By Gary Anderson

August 25 - Lance Armstrong has agreed a settlement with the Sunday Times newspaperA "mutually acceptable final resolution" has been reached by The Sunday Times with disgraced seven time Tour de France winner Lance Armstrong after the paper sued the American cyclist following his admission that he was a drugs cheat, it has been announced.

The newspaper had sued Armstrong for around £1 million ($1.6 million/€1.1 million) following an announcement by the United States Anti-Doping Agency (USADA) last Octoberthat it had "overwhelming evidence" that Armstrong was a drugs cheat who led "the most sophisticated, professionalised and successful doping programme that sport has ever seen".

After consistently denying that he doped during his career, the 41-year-old Texan admitted to American chat show host Oprah Winfrey in January of this year that he did use performance enhancing substances and blood transfusions during his time in the saddle.

The Sunday Times' chief sports writer David Walsh first questioned Armstrong's achievements after his maiden Tour de France win in 1999, after the American had returned to the sport following a battle with testicular cancer.

David Walshs book L.A. Confidential alleged that Armstrong was involved in systematic dopingDavid Walsh's book L.A. Confidential alleged that Armstrong was involved in systematic doping

His dominance in subsequent years, which saw him winning an unprecedented seven consecutive Tours, only served to fuel suspicions of doping, and it was Walsh and The Sunday Times who were the most vocal in raising questions about Armstrong's record.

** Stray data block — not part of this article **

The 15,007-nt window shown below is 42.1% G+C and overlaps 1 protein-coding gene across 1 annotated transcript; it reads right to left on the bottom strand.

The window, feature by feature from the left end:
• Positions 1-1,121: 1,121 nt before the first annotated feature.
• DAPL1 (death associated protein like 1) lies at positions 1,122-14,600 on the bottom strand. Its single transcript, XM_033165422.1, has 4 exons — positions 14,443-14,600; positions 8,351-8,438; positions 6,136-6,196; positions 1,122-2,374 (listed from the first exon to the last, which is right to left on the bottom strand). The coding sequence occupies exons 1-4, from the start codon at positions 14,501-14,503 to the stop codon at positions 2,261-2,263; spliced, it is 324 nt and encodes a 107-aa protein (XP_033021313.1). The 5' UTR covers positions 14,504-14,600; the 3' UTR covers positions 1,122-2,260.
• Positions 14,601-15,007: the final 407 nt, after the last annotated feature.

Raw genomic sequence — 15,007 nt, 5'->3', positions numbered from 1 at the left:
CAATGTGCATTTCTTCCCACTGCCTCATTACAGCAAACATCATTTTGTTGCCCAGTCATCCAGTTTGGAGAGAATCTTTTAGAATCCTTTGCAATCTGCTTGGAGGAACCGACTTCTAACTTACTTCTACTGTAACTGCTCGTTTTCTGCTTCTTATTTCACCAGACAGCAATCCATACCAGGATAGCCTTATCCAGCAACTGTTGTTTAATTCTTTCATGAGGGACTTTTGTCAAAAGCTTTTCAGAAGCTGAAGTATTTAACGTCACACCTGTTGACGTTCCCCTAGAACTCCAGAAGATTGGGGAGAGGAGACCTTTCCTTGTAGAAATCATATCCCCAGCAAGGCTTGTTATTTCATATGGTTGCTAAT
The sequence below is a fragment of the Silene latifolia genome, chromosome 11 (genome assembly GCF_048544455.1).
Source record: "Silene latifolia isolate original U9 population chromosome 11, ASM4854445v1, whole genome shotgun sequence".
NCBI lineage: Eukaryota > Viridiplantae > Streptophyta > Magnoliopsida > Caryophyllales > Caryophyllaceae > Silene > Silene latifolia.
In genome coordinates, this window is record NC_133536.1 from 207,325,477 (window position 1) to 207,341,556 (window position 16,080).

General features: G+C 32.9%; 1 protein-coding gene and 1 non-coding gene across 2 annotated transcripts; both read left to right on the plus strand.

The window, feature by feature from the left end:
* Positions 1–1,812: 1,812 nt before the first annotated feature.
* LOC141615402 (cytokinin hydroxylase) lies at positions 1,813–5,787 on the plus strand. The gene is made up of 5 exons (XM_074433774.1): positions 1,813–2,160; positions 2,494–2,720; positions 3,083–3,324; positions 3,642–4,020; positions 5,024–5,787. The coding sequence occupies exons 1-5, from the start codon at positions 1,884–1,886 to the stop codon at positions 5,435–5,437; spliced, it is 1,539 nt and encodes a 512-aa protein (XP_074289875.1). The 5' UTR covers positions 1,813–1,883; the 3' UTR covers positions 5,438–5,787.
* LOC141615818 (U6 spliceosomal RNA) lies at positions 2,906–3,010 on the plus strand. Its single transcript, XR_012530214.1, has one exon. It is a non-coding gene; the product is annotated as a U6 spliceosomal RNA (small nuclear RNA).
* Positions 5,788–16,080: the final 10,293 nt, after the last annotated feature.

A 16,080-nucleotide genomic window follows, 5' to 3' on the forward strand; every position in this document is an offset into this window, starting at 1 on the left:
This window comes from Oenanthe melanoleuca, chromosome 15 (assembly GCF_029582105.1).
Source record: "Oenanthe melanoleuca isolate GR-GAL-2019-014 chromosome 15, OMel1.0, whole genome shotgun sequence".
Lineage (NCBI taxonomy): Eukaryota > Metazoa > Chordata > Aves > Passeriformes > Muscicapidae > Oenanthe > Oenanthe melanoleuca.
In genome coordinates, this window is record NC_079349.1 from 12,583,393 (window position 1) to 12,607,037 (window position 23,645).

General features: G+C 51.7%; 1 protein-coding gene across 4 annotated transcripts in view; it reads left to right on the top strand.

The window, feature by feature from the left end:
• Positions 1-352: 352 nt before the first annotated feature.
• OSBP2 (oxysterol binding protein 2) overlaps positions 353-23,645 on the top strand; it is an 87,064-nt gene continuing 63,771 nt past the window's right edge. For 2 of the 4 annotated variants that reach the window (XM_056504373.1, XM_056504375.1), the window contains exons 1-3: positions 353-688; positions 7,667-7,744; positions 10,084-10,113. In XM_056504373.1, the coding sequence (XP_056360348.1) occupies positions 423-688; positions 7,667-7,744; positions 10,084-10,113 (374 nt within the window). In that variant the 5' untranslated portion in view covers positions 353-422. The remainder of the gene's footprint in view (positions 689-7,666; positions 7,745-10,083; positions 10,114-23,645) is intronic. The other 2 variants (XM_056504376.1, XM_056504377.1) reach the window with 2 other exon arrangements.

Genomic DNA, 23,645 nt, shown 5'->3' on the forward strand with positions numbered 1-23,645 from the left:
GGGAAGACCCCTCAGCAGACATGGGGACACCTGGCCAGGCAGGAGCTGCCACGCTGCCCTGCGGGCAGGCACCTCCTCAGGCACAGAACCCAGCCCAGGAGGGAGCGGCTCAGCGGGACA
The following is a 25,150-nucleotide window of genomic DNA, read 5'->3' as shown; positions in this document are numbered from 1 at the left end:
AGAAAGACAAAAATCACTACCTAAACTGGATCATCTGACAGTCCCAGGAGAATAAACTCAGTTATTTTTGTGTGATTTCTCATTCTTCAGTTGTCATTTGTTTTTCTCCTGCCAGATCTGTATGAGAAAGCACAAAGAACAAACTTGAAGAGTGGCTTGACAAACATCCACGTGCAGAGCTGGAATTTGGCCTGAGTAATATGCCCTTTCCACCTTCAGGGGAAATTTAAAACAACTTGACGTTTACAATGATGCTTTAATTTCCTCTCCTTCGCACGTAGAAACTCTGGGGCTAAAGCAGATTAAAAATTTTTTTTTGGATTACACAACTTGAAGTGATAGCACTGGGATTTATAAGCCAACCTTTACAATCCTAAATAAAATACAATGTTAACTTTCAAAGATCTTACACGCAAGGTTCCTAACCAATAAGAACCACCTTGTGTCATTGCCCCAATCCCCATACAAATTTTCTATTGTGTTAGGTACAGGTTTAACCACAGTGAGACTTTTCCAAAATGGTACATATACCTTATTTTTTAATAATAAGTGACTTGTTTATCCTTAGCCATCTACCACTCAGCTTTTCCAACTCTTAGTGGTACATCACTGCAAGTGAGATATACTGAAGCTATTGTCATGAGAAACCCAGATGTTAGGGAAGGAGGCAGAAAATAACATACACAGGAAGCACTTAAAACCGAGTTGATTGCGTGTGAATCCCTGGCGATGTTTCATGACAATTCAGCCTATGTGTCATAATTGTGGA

In June 2004, allegations contained in Walsh's book L.A. Confidential accusing Armstrong of doping were printed in a Sunday Times article written by then deputy sports editor Alan English which eventually led to the paper being forced to pay the cyclist £300,000 ($467,000/€350,000) to settle a libel case in 2006.

However, following the USADA report in October last year and Armstrong's subsequent admission of doping, the newspaper wrote to Armstrong's lawyers saying it was now clear that the earlier proceedings brought by the athlete had been "baseless and fraudulent", informing them that they intended to sue the American to recover the original pay-out plus legal costs and interest.

Armstrong told chat show host Oprah Winfrey that doping was part of the culture of cycling during his careerArmstrong told chat show host Oprah Winfrey that doping was part of the culture of cycling during his career

Now, The Sunday Times has reported that it has "reached a mutually acceptable final resolution to all claims against Lance Armstrong related to the 2012 High Court proceedings and are entirely happy with the agreed settlement, the terms of which remain confidential".

Following USADA's report last year, Armstrong was formally stripped of his seven Tour de France titles, along with all results going back to 1998 as well as receiving a lifetime ban from the sport.

During his confessional interview with Winfrey, Armstrong justified his doping by saying that it was part of the culture of the sport, adding: "I viewed it as a level playing field."

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